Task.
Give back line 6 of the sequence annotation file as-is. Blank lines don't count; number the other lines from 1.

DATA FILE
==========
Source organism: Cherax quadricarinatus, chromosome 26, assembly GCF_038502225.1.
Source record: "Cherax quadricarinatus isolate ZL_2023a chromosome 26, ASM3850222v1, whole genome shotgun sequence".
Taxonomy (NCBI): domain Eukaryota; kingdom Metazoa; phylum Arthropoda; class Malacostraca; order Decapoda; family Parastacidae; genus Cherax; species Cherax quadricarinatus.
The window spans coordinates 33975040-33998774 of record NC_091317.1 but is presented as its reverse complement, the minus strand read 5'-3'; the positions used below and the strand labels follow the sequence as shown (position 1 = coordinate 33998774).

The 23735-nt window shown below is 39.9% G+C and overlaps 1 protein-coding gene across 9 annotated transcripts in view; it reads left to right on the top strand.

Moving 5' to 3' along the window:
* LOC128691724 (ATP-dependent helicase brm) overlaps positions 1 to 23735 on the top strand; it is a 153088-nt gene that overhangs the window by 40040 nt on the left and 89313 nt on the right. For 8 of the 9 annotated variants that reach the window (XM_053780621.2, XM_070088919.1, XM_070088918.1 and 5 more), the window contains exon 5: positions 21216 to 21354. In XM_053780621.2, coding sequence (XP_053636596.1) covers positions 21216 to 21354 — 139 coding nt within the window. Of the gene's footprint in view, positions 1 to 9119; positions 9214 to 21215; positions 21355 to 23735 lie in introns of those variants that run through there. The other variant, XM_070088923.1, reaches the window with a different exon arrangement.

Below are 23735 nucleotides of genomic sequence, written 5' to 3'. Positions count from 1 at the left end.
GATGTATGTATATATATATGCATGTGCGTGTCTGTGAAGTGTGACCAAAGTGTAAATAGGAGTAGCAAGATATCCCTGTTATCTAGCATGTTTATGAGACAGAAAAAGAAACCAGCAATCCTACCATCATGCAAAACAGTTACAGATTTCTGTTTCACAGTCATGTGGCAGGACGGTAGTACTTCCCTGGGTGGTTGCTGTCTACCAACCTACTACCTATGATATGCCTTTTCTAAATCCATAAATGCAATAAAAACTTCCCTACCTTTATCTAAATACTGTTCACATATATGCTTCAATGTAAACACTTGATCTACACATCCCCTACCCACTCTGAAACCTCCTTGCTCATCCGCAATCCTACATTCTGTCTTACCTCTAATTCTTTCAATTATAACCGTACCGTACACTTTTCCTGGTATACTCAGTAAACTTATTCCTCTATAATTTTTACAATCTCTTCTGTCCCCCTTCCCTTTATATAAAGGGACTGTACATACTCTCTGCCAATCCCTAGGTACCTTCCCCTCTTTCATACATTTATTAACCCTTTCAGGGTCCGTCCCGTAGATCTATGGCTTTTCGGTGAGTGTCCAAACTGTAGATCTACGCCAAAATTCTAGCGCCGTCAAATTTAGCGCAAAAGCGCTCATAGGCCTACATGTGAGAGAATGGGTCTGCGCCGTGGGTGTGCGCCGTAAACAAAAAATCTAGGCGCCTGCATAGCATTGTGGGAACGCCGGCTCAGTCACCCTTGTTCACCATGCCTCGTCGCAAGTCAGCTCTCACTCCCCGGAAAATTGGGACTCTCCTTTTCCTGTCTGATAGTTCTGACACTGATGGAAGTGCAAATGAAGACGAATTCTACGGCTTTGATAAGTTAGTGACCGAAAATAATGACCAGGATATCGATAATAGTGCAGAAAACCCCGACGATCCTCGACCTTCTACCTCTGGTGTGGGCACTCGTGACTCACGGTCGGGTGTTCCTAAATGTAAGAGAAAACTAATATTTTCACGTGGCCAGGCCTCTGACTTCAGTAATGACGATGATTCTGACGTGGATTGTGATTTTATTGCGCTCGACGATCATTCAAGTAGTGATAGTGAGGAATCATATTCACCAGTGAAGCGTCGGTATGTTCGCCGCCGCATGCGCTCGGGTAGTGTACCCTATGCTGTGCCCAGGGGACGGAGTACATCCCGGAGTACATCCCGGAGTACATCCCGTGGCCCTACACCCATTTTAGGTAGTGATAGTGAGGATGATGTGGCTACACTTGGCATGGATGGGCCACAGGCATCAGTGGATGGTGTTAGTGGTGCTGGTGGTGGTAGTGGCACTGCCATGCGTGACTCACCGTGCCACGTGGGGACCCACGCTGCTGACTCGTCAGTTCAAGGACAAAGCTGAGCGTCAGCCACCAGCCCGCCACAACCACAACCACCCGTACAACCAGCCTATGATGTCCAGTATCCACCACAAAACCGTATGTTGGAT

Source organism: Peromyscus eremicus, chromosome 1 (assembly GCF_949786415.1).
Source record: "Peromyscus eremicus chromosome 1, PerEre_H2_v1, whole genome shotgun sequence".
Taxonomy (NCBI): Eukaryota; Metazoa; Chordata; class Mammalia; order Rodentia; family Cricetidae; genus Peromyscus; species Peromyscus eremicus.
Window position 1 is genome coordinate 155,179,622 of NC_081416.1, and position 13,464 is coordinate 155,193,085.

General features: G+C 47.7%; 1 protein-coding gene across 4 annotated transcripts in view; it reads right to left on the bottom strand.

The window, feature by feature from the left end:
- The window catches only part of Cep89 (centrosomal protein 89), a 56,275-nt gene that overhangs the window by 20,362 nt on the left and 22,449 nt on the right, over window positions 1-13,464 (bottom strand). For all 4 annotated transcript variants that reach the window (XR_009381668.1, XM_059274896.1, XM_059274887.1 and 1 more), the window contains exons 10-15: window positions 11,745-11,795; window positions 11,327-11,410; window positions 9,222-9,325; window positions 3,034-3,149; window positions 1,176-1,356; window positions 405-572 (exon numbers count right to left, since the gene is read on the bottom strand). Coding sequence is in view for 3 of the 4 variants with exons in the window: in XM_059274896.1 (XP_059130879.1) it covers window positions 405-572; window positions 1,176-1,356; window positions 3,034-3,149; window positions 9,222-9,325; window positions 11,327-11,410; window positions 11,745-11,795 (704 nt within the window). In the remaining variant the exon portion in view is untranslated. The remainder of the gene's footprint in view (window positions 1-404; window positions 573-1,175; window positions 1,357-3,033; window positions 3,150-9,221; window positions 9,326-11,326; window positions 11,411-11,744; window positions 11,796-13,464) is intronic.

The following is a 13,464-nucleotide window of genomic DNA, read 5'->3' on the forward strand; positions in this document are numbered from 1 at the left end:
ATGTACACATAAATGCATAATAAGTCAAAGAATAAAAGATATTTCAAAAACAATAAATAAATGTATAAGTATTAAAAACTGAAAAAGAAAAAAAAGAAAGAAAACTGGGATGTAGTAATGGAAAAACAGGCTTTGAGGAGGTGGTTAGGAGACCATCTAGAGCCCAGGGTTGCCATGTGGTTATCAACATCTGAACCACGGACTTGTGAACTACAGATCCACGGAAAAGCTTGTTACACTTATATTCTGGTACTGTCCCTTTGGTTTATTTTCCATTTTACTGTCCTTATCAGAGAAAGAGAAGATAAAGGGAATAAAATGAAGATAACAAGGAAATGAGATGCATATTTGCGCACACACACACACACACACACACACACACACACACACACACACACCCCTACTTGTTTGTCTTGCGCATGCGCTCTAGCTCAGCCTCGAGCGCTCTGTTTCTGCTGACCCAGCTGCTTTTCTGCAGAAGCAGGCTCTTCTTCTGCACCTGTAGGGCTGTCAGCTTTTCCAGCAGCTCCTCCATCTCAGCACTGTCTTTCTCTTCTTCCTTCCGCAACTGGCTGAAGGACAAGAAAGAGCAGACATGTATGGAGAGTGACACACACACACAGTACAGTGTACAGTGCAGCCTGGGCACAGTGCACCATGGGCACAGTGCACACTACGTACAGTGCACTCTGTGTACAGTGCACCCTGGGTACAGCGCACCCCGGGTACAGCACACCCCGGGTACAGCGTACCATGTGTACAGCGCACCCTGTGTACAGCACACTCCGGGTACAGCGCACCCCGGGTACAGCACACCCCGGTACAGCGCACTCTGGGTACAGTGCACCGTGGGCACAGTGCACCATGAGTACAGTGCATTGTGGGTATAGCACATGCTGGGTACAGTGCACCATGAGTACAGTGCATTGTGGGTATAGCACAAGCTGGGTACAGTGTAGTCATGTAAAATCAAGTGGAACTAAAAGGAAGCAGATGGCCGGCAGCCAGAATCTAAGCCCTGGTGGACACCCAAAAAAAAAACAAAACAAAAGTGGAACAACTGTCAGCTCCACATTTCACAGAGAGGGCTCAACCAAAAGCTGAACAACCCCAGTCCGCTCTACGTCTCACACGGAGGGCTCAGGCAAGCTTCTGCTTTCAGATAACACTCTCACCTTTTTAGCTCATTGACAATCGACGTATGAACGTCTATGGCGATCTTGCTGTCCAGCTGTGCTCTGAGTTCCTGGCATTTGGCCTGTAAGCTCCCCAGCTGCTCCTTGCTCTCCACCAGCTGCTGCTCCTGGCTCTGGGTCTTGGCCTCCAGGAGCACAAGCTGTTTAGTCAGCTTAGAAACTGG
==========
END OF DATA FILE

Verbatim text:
Moving 5' to 3' along the window: